Years ago, Christ’s Church of the Valley (CCV) in Peoria, Arizona, found a simple but effective strategy to fill its chairs: Win over the man of the family. The staff had read that getting husbands and dads to attend church made it 90 percent more likely that the entire family would join in, according to CCV Executive Pastor Blue Van Dyke.
“We gear a lot of our environment around the unchurched man,” he explains.
The staff even created a fictitious would-be churchgoer named Mike Hoff to use as a prototype. If the team thinks that a particular idea would not resonate with Mike or, worse, make him run for the hills, they scrap it. On the other hand, if they conclude that broadcasting sports would make church more appealing to Mike, they indulge him.
“By no means is that [method] meant to exclude anyone,” Van Dyke says. “We love and minister to everyone, and we’re trying to reach everybody. We’re really going after a targeted customer so we can win the whole family.”
The “targeted customer” approach isn’t the only unconventional strategy CCV uses that distinguishes it from other churches. Although the typical large church has several ministries—be they for women, men or singles—CCV decided to streamline its ministry focus.
“We decided that we’d like to ‘do less better,’” Van Dyke says. “We really simplified what we do.” Doing less better means making a smaller number of ministries shine rather than stretching the staff thin to oversee several. Instead of men’s and women’s ministries, CCV offers neighborhood groups—known as small or life groups—and focuses on supporting adults, children, students and missionaries.
Reaching churchgoers in suburban Phoenix can be a challenge, Van Dyke says, because the metro area was No. 9 on Barna Group’s Least Bible-Minded Cities list in 2016.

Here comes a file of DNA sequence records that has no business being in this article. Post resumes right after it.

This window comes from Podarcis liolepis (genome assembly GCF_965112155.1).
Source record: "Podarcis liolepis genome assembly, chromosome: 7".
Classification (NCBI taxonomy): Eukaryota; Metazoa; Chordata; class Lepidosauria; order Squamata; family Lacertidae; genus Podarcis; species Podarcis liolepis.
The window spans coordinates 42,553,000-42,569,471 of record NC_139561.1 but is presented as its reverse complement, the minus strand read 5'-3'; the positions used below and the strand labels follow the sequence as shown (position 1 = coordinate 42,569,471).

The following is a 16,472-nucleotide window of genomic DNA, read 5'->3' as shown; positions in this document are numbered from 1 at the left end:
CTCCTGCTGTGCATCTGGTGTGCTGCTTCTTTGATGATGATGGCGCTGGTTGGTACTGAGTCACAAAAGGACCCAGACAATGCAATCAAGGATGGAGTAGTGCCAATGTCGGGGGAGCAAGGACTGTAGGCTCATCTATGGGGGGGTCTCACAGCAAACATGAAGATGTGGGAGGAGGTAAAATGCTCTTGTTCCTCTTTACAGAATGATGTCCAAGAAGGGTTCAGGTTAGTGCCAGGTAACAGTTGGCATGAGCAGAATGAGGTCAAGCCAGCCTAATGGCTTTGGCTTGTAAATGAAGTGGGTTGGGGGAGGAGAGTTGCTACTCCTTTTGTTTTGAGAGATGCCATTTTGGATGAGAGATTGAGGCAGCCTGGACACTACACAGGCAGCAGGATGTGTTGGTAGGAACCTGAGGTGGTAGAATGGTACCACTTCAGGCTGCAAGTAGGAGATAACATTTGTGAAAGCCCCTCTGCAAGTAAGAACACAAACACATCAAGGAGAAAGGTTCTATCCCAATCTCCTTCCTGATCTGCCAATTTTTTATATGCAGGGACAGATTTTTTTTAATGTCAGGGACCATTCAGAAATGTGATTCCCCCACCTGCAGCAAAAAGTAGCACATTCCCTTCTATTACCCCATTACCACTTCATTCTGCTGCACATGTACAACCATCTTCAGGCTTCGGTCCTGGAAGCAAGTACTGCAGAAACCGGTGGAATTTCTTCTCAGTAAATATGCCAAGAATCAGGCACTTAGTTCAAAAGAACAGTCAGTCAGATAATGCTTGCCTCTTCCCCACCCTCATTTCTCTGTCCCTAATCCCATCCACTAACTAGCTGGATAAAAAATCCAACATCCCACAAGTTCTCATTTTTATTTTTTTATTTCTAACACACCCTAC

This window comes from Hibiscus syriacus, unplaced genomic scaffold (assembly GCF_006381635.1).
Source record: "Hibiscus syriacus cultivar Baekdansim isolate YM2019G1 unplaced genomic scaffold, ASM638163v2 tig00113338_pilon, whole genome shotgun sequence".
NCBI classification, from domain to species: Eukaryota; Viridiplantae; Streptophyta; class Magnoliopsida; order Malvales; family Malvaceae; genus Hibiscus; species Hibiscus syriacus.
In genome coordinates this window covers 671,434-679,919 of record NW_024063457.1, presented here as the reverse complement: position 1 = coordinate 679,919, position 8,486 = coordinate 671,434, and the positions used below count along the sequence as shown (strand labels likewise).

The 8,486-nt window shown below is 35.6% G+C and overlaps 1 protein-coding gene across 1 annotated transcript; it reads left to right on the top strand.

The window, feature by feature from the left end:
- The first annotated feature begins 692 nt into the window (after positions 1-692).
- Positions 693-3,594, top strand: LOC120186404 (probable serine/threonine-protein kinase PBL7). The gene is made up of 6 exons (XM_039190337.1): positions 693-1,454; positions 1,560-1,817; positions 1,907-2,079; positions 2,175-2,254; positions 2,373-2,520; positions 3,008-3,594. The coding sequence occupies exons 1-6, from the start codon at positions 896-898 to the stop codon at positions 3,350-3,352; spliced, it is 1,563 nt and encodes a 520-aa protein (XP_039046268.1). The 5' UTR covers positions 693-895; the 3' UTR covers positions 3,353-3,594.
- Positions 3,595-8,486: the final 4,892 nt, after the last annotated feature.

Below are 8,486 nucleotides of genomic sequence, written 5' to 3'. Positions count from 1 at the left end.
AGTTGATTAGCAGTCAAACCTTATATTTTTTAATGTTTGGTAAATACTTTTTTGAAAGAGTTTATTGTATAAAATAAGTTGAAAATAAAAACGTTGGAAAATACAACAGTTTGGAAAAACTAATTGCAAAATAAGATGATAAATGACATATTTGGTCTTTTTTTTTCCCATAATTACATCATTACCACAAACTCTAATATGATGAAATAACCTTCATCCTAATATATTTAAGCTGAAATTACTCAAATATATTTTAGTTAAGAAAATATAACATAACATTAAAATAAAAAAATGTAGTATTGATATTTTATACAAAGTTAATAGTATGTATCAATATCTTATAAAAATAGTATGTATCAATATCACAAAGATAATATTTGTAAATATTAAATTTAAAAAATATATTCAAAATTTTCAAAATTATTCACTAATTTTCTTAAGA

“Phoenix is such a transient city,” Van Dyke says of its dearth of churchgoers. “The vast majority hasn’t had an upbringing here. It’s new. It’s urban sprawl.”
When Matt Figueroa first visited CCV as a college student in 1988, however, it made such a positive impression on him that he joined the church upon returning to the area after graduation.
“Back when I was in college, I got to meet the pastor, Don Wilson,” Figueroa recalls. “He immediately showed a personal interest in me because I was participating in athletics. I was a baseball pitcher. He would ask me about my college experience, and when he would speak in his sermons, he had a leadership quality … that inspired me and made me want to be all Christ wanted me to be. It was kind of a contagious thing.”
When Figueroa married and settled down, participating in a neighborhood group made him feel connected to the church. He’s since gone on mission and educational trips with CCV to Mexico, Cuba and Israel. He says newcomers to CCV often leave services inspired by the sermon, the worship music and the friendliness of churchgoers. He attributes CCV’s growth to the pastor being very clear that the goal of the church is to make disciples of all residents of Phoenix. Van Dyke says this simple mission strategy “is really embedded throughout the congregation.”
As a spiritual leader, Van Dyke has been surprised to see other churches embrace the Bible-college-meets-business-school approach to growth that has helped CCV succeed. For years, he watched church leaders resist using metrics and the like to spur growth, he says. But data-loving millennials have changed how churches operate.
“It doesn’t diminish the message,” he says. “It simply augments the tools that can help us be more effective.”
CHRIST’S CHURCH OF THE VALLEY
Lead Pastor: Don Wilson
Affiliation: Independent Christian Churches
A 2017 OUTREACH 100 CHURCH
Growth in 2016: +3,038 (13%)